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Newspaper Page Text
JThls does not mean that the - ' ' b-'ys the paper, but it ners,
if we understand Mr. DeWeese, that, in all fairness, a publication should re
fuse to accept the money of an advertiser whose interest it is its policy to
oppose." After all the advertiser has no reason to grumble. If he persists
in patronizing a publication that antagonizes his interests, he is taking his
own risks and committing his own fojly.
"A prominent Western advertiser who has on more than one occasion
voiced his supreme contempt for the muckraking magazines and the yellow
nrQ wa. nnn a renent nftrioH. a cm nam ns natronizer of ouhlications no-
. toriously of this character, because his advertising manager was an ardent
believer in the policy of muckraking and didn t hesitate to say so. A five
minutes' heart-to-heart talk with his employer changed the advertising
'manager's mind. It also changed the list of publications he had been
The danger to a free press in a free country is made plain enough In
The RIGHTS of the advertisers are based upon the claim that his
"patronage is the chief source of revenue for the publication." ,
Leslie's merely turns the proposition, t'other end to when it says that
a publication "should refuse to accept the money of an advertiser whose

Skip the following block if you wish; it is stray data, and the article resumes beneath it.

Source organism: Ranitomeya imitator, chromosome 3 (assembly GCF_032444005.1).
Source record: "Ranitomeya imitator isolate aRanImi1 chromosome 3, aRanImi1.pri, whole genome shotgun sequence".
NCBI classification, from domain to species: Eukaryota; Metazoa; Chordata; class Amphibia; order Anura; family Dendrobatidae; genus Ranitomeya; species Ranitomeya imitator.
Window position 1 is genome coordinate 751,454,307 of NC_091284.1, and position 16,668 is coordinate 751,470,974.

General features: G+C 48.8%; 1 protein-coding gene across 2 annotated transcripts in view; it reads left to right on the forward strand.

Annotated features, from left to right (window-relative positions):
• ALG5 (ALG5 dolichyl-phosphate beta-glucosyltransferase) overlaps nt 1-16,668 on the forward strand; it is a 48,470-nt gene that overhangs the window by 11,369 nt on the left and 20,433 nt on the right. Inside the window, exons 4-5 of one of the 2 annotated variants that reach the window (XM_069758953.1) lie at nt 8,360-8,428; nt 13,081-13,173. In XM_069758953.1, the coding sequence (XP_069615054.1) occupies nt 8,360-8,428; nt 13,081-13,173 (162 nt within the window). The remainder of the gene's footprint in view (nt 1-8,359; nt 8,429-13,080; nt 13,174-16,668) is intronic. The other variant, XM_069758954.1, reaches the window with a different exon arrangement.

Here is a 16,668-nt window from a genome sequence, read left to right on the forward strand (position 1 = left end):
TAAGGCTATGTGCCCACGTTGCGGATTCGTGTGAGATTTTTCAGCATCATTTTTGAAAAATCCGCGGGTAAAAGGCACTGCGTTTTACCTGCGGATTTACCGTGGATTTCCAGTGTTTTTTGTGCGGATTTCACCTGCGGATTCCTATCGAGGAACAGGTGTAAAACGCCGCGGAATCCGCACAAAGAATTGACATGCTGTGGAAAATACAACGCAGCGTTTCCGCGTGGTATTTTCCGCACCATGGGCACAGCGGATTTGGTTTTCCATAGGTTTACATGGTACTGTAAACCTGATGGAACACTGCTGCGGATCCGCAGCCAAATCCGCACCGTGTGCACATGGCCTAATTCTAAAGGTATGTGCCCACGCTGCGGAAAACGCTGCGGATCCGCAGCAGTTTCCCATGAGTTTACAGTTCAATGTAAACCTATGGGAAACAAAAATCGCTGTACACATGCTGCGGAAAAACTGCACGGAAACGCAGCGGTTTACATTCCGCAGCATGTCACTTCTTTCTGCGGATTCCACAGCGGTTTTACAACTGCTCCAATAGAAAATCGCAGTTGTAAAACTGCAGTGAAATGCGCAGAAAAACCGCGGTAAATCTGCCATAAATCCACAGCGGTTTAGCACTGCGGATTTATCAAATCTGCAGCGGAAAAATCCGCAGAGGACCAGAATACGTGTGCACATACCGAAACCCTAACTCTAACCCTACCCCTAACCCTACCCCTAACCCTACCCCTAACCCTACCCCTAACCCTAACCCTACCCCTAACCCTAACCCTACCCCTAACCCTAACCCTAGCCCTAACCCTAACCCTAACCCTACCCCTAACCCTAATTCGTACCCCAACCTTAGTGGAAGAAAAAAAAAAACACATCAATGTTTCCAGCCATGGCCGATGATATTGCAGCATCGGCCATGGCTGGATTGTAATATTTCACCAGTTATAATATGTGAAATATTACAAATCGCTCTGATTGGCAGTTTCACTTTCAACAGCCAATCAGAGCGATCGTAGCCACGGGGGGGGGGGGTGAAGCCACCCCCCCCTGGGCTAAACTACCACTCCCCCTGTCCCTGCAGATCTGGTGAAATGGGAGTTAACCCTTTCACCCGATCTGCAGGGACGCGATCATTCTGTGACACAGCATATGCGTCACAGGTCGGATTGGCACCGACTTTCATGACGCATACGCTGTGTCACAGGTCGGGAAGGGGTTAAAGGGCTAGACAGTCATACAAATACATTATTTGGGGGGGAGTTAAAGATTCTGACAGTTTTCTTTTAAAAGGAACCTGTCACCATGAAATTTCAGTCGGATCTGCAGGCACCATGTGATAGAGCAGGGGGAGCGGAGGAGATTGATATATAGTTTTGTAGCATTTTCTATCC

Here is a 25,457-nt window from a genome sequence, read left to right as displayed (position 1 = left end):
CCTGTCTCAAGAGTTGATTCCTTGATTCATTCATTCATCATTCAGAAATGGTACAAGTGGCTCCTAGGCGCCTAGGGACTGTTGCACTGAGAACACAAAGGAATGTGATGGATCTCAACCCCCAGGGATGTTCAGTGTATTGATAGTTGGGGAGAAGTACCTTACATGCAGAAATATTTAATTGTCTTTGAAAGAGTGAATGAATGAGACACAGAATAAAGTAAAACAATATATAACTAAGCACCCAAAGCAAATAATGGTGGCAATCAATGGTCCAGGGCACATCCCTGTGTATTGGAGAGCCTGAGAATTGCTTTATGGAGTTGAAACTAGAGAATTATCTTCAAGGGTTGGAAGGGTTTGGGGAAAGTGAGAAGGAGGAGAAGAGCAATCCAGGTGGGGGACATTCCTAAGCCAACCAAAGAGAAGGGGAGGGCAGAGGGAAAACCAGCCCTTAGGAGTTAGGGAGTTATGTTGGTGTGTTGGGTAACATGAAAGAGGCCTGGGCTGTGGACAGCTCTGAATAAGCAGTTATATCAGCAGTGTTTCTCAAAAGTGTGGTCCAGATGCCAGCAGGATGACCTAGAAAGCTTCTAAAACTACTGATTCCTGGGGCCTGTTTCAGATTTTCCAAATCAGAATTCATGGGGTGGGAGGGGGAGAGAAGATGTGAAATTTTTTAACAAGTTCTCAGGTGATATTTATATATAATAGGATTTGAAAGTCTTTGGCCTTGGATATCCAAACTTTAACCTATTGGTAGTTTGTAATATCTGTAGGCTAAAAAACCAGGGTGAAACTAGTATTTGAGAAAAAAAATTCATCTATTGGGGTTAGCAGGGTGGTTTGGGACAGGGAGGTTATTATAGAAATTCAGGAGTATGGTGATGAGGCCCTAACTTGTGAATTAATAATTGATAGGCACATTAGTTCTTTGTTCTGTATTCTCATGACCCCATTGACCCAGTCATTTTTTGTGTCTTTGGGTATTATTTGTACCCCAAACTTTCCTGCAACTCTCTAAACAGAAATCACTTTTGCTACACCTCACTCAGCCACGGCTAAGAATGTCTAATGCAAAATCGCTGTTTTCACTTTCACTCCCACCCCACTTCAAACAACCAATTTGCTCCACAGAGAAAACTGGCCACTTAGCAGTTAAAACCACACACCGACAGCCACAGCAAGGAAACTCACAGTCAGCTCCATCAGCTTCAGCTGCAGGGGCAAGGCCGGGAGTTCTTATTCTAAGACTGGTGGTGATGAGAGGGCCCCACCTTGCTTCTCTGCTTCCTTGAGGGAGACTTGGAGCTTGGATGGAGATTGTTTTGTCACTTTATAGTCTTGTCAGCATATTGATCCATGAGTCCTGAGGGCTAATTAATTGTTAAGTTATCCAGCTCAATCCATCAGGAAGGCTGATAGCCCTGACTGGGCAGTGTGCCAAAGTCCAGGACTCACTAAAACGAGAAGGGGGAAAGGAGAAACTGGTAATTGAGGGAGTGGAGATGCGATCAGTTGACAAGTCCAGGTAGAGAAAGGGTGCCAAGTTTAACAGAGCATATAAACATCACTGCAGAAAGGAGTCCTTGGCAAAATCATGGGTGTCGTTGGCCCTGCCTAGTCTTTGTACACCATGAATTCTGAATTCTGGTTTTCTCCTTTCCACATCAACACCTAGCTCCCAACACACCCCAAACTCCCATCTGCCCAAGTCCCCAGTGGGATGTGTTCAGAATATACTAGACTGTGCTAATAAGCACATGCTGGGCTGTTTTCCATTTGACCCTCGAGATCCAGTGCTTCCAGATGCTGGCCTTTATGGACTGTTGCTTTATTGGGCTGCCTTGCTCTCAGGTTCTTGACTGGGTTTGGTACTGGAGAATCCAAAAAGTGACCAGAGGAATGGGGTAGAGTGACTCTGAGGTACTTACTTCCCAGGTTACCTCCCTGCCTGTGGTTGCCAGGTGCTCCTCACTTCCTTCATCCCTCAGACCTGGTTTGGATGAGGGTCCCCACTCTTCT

interest it is his policy to oppose."
Suppose a manufacturer found it profitable to employ child labor in
making the article he sells. Then any newspaper that advocated laws pre
venting the use of children in manufacturing would be opposing the "in
terest" of that manufacturer. '
If that manufacturer should happen to be violating the state factory
laws Ty employing children under age, then any newspaper that favored
enforcing the law would be opposing the selfish interest of that manufac
turer. In fact, any newspaper that tried to better the condition of the workers
as to hours, working conditions and wages would be opposing the "interest"
of the manufacturer who profits financially by working men, women and
children long hours, at low wages, under unhealthy conditions.
The argument of such "business" men as Geo. P. Bent is that if that
manufacturer advertises in a newspaper, then that .newspaper must not do
anything for humanity if it happens to interfere with the interest or profit
bf" of the advertiser.
imuw 11 may ue uiat me newspaper s circulation, is inane up largely ot
working people. Every newspaper of large circulation has most of its read
ers among the workers. Its advertising rates are based upon that circula
tion, and its advertising space has value only because of that circulation.
I say that no advertiser has any rights at all except to what he pays
for, and that is the space his ad occupies in the newspaper.
If he doesn't make money advertising in a newspaper, he is a fool busi
ness man for spending a nickel with that paper.
If he does make money out of newspaper advertising, then he is get
ting his money's worth, and is entitled to no more consideration than any
other citizen in the newspaper's riews and editorial policy.
Suppose a merchant or manufacturer were to pursue the policy laid
out for advertisers by Leslie's and refuse to patronize newspapers whose
policies were made to please readers rather than advertisers.
Then the Inter-Ocean, whose policy is always for BIG BUSINESS and
against anything in the interest of the working class, would be full of ad
vertising. But 'very few people would see the advertising, the advertiser
:. .- - riw.J. , .. L-.-,